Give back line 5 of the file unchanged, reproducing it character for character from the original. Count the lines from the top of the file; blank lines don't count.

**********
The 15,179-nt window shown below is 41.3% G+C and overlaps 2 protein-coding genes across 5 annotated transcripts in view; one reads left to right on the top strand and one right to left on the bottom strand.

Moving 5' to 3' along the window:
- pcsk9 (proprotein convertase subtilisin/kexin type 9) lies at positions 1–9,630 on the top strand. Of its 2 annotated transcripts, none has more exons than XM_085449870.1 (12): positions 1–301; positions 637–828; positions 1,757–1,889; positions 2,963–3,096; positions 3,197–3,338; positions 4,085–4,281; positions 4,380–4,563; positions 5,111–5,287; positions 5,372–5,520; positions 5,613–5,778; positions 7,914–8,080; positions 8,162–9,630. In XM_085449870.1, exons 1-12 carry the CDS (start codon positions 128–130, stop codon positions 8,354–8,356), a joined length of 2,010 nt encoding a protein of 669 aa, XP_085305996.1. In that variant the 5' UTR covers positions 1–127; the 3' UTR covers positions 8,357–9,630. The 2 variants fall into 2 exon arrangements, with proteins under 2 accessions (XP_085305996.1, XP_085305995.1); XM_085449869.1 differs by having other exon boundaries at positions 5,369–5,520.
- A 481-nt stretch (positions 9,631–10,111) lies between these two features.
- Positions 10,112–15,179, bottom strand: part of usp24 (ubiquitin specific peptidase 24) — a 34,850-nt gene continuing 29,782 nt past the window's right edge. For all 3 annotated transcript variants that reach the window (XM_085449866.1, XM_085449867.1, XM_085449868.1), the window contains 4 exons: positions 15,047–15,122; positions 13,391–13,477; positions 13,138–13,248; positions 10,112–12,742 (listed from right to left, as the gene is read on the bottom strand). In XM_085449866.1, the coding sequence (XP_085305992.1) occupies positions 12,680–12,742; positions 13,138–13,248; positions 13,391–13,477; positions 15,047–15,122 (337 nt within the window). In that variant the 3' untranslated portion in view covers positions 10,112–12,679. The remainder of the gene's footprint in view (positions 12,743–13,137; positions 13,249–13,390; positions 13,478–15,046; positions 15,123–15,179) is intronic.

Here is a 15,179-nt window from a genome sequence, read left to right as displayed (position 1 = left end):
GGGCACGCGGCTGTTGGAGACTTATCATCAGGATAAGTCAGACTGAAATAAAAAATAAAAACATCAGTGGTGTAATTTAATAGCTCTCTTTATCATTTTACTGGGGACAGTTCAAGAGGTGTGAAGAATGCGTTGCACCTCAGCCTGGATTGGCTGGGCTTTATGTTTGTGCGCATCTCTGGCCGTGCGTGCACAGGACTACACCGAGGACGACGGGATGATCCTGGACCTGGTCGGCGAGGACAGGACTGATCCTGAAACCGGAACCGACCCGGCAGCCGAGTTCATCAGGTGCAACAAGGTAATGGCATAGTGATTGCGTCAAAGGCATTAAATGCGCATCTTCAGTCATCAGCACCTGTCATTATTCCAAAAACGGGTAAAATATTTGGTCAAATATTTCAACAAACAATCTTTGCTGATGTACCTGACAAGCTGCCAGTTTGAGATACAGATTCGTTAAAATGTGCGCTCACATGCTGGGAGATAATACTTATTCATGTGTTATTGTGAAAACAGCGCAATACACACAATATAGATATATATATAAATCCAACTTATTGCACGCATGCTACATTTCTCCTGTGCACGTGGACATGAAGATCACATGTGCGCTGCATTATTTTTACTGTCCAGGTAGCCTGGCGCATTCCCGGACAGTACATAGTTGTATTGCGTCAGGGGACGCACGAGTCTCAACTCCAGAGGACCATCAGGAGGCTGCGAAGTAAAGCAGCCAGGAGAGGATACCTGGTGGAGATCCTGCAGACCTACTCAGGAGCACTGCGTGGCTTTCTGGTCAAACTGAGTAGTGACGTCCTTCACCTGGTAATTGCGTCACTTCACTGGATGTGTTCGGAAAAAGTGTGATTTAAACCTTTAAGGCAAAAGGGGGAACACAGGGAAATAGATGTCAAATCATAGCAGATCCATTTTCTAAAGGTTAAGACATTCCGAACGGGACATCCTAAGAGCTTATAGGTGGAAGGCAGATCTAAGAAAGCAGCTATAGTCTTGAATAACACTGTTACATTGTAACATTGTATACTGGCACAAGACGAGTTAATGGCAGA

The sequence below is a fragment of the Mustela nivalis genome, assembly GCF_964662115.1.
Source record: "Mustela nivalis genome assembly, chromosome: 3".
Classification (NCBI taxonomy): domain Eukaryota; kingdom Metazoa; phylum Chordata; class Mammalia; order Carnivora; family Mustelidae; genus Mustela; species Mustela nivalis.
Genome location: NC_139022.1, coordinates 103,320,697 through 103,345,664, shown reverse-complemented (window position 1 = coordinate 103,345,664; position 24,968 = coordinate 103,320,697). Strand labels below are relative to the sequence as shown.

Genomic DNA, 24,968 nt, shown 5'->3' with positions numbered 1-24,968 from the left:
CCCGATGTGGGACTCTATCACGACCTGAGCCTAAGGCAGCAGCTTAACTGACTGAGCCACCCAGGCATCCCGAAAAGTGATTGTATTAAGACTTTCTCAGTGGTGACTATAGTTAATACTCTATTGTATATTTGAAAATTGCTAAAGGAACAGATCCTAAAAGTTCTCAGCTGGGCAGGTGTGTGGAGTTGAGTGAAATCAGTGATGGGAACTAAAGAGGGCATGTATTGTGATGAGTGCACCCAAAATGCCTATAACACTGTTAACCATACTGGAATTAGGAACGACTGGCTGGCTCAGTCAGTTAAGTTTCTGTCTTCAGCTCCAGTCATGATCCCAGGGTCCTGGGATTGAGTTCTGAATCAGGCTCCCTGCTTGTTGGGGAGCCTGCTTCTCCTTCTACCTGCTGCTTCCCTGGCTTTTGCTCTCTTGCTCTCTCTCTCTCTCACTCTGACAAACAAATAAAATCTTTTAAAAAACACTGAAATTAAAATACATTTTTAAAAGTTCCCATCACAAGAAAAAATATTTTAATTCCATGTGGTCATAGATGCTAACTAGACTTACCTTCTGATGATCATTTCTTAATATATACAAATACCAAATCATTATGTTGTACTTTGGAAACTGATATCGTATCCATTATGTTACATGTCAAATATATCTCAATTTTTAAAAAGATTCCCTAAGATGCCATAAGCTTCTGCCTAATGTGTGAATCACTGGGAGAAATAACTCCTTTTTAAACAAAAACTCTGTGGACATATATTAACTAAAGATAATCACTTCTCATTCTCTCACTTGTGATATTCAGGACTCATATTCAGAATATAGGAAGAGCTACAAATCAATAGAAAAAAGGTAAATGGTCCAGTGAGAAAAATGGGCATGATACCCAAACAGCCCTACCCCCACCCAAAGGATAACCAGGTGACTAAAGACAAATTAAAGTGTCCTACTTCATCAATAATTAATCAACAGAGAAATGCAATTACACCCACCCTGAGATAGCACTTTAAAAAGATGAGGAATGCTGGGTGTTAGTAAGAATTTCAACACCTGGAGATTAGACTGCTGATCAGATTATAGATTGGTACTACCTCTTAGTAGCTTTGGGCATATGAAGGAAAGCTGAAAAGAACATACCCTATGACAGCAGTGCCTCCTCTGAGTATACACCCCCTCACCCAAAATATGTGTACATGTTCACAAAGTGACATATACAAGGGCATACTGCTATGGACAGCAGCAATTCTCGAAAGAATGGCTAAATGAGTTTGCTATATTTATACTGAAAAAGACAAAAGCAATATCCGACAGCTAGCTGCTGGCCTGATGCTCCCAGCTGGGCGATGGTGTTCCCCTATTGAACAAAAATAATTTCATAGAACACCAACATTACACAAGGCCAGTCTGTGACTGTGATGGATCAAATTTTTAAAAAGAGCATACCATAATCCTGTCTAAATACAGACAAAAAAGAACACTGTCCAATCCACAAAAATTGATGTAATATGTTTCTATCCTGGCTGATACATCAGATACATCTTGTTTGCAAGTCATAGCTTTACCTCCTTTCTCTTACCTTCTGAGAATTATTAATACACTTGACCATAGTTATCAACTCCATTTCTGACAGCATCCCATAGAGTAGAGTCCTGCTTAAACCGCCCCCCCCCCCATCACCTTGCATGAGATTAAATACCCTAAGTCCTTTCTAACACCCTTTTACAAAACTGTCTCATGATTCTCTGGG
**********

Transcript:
- Positions 10,112–15,179, bottom strand: part of usp24 (ubiquitin specific peptidase 24) — a 34,850-nt gene continuing 29,782 nt past the window's right edge. For all 3 annotated transcript variants that reach the window (XM_085449866.1, XM_085449867.1, XM_085449868.1), the window contains 4 exons: positions 15,047–15,122; positions 13,391–13,477; positions 13,138–13,248; positions 10,112–12,742 (listed from right to left, as the gene is read on the bottom strand). In XM_085449866.1, the coding sequence (XP_085305992.1) occupies positions 12,680–12,742; positions 13,138–13,248; positions 13,391–13,477; positions 15,047–15,122 (337 nt within the window). In that variant the 3' untranslated portion in view covers positions 10,112–12,679. The remainder of the gene's footprint in view (positions 12,743–13,137; positions 13,249–13,390; positions 13,478–15,046; positions 15,123–15,179) is intronic.